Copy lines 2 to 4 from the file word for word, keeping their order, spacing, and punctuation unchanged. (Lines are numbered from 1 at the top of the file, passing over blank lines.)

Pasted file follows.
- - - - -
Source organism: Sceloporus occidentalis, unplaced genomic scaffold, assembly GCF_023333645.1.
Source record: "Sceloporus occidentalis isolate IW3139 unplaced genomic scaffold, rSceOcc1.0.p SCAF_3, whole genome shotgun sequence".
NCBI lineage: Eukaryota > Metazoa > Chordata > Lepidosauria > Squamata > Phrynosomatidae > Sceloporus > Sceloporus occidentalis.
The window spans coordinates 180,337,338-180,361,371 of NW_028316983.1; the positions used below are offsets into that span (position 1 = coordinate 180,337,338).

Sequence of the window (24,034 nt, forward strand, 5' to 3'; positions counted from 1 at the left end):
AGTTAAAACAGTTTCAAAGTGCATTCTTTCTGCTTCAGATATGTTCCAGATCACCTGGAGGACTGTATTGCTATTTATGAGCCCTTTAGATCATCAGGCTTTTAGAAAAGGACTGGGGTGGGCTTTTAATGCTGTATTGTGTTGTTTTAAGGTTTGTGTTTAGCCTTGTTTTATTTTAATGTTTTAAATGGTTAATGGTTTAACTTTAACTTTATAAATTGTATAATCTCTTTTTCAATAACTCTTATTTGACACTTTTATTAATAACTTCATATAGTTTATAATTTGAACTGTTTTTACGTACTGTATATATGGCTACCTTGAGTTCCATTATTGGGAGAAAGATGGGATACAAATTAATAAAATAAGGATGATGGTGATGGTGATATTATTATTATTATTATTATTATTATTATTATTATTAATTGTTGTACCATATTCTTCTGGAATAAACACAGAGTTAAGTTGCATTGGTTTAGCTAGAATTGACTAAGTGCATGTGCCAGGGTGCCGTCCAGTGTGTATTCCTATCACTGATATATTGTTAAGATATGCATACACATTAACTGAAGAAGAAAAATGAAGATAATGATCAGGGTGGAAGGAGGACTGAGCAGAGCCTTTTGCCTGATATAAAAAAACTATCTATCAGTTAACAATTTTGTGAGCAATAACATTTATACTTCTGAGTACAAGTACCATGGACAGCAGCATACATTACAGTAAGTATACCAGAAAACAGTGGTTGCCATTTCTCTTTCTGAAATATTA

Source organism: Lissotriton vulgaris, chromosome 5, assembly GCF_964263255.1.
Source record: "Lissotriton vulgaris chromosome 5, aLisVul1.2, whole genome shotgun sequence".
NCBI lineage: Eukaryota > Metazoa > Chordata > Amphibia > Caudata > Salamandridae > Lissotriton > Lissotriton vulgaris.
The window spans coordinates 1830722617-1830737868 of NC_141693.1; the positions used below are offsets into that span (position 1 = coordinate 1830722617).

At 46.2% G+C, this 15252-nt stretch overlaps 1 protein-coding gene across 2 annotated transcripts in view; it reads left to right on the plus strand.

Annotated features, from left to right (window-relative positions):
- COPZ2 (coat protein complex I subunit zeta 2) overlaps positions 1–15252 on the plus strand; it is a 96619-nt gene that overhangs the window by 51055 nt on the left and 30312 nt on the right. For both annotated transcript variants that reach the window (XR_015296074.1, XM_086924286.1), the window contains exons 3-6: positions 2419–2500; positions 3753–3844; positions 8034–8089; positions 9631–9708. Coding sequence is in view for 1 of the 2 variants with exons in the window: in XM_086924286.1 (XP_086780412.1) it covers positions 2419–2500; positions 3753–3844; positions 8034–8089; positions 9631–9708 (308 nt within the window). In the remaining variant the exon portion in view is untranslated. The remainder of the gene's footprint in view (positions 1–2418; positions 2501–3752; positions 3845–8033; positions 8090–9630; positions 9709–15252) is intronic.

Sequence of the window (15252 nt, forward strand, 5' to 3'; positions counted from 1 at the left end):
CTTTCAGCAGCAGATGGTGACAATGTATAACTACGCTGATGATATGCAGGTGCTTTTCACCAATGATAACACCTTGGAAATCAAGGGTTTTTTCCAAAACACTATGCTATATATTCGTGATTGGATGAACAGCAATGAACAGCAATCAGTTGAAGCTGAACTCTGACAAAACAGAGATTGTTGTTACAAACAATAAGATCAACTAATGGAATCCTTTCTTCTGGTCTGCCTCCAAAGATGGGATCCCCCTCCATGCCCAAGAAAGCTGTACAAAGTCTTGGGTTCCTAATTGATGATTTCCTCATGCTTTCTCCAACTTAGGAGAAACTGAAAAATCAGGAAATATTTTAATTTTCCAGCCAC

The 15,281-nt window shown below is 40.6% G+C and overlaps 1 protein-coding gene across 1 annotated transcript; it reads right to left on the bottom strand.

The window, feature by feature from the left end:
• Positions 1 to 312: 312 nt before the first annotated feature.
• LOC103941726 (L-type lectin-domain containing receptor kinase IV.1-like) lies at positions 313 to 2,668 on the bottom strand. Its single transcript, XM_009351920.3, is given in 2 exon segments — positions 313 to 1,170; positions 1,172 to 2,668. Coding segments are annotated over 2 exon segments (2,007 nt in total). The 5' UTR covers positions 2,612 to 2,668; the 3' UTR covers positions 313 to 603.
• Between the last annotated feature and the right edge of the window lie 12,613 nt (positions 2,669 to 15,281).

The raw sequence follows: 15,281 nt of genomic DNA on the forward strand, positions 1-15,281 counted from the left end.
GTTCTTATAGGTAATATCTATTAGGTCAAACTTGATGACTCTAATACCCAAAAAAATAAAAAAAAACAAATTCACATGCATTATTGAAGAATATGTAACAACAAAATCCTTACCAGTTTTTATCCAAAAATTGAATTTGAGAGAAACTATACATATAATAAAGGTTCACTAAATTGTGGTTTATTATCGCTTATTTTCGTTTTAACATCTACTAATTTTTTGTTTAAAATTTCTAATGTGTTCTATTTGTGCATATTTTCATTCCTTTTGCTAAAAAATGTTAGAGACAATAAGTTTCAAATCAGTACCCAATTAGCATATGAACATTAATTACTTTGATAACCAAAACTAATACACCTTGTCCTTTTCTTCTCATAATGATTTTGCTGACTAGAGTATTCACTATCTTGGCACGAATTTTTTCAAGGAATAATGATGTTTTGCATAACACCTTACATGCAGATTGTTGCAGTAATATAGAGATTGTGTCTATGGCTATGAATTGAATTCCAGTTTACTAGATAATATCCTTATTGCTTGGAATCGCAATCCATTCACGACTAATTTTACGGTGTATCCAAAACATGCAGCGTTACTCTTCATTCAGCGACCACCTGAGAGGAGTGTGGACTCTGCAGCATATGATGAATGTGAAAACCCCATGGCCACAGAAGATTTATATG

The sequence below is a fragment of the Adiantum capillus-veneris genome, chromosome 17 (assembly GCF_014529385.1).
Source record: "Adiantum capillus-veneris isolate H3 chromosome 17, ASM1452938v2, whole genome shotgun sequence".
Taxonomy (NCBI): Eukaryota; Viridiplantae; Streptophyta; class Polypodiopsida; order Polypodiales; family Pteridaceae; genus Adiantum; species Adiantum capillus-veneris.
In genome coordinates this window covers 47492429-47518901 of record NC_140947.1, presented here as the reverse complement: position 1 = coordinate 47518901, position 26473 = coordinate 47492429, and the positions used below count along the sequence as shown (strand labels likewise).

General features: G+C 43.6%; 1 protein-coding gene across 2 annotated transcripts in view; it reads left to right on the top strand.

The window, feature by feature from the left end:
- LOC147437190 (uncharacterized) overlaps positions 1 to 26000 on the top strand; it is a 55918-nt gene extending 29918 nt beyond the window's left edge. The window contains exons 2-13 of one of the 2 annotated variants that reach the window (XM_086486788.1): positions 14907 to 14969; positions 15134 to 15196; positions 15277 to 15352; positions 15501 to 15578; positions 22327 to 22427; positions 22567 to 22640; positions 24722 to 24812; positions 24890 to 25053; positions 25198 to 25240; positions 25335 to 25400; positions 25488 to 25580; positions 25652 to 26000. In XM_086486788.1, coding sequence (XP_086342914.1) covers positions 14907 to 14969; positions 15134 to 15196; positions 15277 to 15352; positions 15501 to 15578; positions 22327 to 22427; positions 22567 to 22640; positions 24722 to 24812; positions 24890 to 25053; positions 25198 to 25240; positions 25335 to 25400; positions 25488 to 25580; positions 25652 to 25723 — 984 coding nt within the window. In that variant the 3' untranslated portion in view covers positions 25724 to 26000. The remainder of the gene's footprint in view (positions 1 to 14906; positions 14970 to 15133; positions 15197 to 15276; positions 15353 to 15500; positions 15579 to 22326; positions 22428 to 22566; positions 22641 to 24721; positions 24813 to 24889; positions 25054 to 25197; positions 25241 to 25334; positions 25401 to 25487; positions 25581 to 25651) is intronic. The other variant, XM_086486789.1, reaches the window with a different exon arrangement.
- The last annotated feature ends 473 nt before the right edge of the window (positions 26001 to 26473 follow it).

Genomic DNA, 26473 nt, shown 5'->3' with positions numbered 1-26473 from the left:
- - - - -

Source record: "Sceloporus occidentalis isolate IW3139 unplaced genomic scaffold, rSceOcc1.0.p SCAF_3, whole genome shotgun sequence".
NCBI lineage: Eukaryota > Metazoa > Chordata > Lepidosauria > Squamata > Phrynosomatidae > Sceloporus > Sceloporus occidentalis.
The window spans coordinates 180,337,338-180,361,371 of NW_028316983.1; the positions used below are offsets into that span (position 1 = coordinate 180,337,338).